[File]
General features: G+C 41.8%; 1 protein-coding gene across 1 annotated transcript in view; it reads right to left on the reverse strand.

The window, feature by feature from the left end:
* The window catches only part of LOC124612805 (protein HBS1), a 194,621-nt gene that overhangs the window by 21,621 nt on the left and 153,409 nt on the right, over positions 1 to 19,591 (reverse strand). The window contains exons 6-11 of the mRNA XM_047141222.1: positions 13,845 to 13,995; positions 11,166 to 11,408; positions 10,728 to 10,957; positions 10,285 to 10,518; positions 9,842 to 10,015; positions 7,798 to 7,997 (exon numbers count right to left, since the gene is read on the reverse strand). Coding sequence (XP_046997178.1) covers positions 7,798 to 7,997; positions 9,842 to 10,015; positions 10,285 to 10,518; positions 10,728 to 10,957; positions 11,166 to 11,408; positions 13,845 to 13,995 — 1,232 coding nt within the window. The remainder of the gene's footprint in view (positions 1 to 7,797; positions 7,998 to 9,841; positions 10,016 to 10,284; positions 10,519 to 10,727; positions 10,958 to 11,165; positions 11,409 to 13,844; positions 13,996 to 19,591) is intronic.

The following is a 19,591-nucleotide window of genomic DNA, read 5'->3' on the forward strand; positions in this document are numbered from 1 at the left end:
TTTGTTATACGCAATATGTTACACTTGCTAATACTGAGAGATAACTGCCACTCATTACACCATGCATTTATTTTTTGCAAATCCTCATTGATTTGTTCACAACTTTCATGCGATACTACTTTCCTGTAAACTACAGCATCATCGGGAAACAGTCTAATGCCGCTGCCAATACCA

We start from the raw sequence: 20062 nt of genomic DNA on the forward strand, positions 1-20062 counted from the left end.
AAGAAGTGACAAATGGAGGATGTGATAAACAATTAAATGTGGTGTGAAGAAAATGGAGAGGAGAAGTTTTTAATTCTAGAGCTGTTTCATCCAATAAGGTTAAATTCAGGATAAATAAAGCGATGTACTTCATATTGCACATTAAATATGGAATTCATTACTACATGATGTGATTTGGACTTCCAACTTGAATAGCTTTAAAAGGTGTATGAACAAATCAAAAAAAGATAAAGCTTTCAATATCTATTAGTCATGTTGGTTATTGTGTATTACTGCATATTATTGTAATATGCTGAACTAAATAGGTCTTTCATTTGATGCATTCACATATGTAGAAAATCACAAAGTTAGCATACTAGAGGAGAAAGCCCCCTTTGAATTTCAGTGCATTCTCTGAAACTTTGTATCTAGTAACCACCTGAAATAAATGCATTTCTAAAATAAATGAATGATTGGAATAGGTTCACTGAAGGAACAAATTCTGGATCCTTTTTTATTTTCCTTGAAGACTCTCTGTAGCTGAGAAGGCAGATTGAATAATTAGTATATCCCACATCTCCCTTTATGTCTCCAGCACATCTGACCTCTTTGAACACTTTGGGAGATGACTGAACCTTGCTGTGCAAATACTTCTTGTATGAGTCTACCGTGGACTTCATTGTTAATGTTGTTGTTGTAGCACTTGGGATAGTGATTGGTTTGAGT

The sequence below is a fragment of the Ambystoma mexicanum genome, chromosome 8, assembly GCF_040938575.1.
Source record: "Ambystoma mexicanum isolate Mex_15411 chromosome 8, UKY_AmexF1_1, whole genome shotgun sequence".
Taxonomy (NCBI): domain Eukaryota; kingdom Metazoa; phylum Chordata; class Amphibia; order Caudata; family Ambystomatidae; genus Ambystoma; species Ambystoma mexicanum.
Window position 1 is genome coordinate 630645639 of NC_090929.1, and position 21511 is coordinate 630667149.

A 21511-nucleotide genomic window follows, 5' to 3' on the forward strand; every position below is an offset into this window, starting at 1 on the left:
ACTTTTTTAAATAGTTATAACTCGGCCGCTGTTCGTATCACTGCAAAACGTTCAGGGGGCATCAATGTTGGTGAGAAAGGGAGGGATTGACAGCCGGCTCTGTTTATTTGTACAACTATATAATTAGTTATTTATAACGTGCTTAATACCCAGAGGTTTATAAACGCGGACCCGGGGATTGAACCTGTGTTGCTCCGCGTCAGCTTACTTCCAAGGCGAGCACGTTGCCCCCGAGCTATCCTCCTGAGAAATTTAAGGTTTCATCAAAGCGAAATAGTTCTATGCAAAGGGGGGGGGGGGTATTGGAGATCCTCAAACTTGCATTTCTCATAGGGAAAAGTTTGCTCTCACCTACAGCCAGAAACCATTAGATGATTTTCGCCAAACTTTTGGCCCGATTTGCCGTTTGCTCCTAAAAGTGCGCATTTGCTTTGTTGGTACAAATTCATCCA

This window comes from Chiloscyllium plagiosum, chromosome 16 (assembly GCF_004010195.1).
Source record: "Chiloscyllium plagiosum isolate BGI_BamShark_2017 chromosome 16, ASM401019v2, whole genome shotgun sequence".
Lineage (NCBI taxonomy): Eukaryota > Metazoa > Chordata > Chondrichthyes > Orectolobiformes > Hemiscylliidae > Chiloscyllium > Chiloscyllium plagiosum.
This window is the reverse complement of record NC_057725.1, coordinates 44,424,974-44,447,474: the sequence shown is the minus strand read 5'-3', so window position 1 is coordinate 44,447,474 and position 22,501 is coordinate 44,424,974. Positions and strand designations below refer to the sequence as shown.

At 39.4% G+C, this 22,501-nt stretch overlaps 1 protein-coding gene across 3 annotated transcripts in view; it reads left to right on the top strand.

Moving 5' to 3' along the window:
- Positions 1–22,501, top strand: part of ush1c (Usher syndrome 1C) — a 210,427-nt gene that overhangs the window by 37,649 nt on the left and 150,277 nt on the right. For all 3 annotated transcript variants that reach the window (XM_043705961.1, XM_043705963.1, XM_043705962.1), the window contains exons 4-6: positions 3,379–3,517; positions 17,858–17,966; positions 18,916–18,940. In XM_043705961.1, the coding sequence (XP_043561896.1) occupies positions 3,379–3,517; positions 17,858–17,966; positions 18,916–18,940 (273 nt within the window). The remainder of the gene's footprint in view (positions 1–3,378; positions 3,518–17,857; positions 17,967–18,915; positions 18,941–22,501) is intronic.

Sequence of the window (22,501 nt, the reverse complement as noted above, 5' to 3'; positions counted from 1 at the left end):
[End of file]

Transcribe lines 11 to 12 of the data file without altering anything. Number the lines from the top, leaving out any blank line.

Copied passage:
Window position 1 is genome coordinate 630645639 of NC_090929.1, and position 21511 is coordinate 630667149.

A 21511-nucleotide genomic window follows, 5' to 3' on the forward strand; every position below is an offset into this window, starting at 1 on the left: